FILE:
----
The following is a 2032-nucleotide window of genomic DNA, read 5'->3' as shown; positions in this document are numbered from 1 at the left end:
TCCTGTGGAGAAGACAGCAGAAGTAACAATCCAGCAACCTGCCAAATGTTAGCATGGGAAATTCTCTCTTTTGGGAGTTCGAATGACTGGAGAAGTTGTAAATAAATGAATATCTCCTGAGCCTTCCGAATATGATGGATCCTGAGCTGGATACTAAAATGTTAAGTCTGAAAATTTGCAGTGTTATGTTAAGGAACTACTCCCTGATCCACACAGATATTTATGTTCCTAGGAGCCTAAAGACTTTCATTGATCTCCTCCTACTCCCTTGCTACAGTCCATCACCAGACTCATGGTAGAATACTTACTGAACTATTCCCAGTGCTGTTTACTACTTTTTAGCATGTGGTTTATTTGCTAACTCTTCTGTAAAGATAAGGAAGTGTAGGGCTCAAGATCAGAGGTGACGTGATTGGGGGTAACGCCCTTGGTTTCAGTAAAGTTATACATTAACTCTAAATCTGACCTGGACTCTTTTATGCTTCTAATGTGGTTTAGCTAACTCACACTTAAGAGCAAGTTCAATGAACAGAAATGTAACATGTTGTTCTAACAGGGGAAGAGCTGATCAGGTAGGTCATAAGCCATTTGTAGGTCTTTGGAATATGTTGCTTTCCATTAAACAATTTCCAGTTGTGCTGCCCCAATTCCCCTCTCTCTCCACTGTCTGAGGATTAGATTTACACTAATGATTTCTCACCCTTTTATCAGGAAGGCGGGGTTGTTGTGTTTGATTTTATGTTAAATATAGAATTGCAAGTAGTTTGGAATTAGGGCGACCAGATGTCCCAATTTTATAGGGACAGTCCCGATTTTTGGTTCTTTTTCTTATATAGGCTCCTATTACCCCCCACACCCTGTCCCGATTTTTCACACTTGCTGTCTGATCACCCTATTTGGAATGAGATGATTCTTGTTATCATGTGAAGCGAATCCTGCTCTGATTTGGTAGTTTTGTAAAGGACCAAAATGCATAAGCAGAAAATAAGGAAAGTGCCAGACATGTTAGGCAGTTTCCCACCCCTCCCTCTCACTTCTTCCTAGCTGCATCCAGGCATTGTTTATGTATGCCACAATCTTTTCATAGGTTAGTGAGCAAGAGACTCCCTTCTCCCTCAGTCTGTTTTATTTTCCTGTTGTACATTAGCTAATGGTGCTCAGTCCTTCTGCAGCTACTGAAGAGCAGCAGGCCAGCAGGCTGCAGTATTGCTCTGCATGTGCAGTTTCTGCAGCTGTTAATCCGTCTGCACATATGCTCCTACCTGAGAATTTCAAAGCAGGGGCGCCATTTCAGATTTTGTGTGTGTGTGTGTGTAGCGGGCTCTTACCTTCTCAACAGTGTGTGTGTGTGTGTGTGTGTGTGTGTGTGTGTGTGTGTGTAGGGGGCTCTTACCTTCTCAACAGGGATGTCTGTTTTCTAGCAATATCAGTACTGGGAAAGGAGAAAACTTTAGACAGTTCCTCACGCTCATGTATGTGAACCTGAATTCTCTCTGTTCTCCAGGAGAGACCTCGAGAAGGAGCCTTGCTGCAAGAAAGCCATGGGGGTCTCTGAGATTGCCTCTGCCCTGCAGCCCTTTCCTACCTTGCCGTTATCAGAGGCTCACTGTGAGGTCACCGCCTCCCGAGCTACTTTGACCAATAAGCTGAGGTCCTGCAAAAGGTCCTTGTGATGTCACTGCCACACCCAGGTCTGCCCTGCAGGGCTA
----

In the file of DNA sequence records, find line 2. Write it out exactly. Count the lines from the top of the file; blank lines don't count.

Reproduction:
TCCTGTGGAGAAGACAGCAGAAGTAACAATCCAGCAACCTGCCAAATGTTAGCATGGGAAATTCTCTCTTTTGGGAGTTCGAATGACTGGAGAAGTTGTAAATAAATGAATATCTCCTGAGCCTTCCGAATATGATGGATCCTGAGCTGGATACTAAAATGTTAAGTCTGAAAATTTGCAGTGTTATGTTAAGGAACTACTCCCTGATCCACACAGATATTTATGTTCCTAGGAGCCTAAAGACTTTCATTGATCTCCTCCTACTCCCTTGCTACAGTCCATCACCAGACTCATGGTAGAATACTTACTGAACTATTCCCAGTGCTGTTTACTACTTTTTAGCATGTGGTTTATTTGCTAACTCTTCTGTAAAGATAAGGAAGTGTAGGGCTCAAGATCAGAGGTGACGTGATTGGGGGTAACGCCCTTGGTTTCAGTAAAGTTATACATTAACTCTAAATCTGACCTGGACTCTTTTATGCTTCTAATGTGGTTTAGCTAACTCACACTTAAGAGCAAGTTCAATGAACAGAAATGTAACATGTTGTTCTAACAGGGGAAGAGCTGATCAGGTAGGTCATAAGCCATTTGTAGGTCTTTGGAATATGTTGCTTTCCATTAAACAATTTCCAGTTGTGCTGCCCCAATTCCCCTCTCTCTCCACTGTCTGAGGATTAGATTTACACTAATGATTTCTCACCCTTTTATCAGGAAGGCGGGGTTGTTGTGTTTGATTTTATGTTAAATATAGAATTGCAAGTAGTTTGGAATTAGGGCGACCAGATGTCCCAATTTTATAGGGACAGTCCCGATTTTTGGTTCTTTTTCTTATATAGGCTCCTATTACCCCCCACACCCTGTCCCGATTTTTCACACTTGCTGTCTGATCACCCTATTTGGAATGAGATGATTCTTGTTATCATGTGAAGCGAATCCTGCTCTGATTTGGTAGTTTTGTAAAGGACCAAAATGCATAAGCAGAAAATAAGGAAAGTGCCAGACATGTTAGGCAGTTTCCCACCCCTCCCTCTCACTTCTTCCTAGCTGCATCCAGGCATTGTTTATGTATGCCACAATCTTTTCATAGGTTAGTGAGCAAGAGACTCCCTTCTCCCTCAGTCTGTTTTATTTTCCTGTTGTACATTAGCTAATGGTGCTCAGTCCTTCTGCAGCTACTGAAGAGCAGCAGGCCAGCAGGCTGCAGTATTGCTCTGCATGTGCAGTTTCTGCAGCTGTTAATCCGTCTGCACATATGCTCCTACCTGAGAATTTCAAAGCAGGGGCGCCATTTCAGATTTTGTGTGTGTGTGTGTGTAGCGGGCTCTTACCTTCTCAACAGTGTGTGTGTGTGTGTGTGTGTGTGTGTGTGTGTGTGTGTGTAGGGGGCTCTTACCTTCTCAACAGGGATGTCTGTTTTCTAGCAATATCAGTACTGGGAAAGGAGAAAACTTTAGACAGTTCCTCACGCTCATGTATGTGAACCTGAATTCTCTCTGTTCTCCAGGAGAGACCTCGAGAAGGAGCCTTGCTGCAAGAAAGCCATGGGGGTCTCTGAGATTGCCTCTGCCCTGCAGCCCTTTCCTACCTTGCCGTTATCAGAGGCTCACTGTGAGGTCACCGCCTCCCGAGCTACTTTGACCAATAAGCTGAGGTCCTGCAAAAGGTCCTTGTGATGTCACTGCCACACCCAGGTCTGCCCTGCAGGGCTA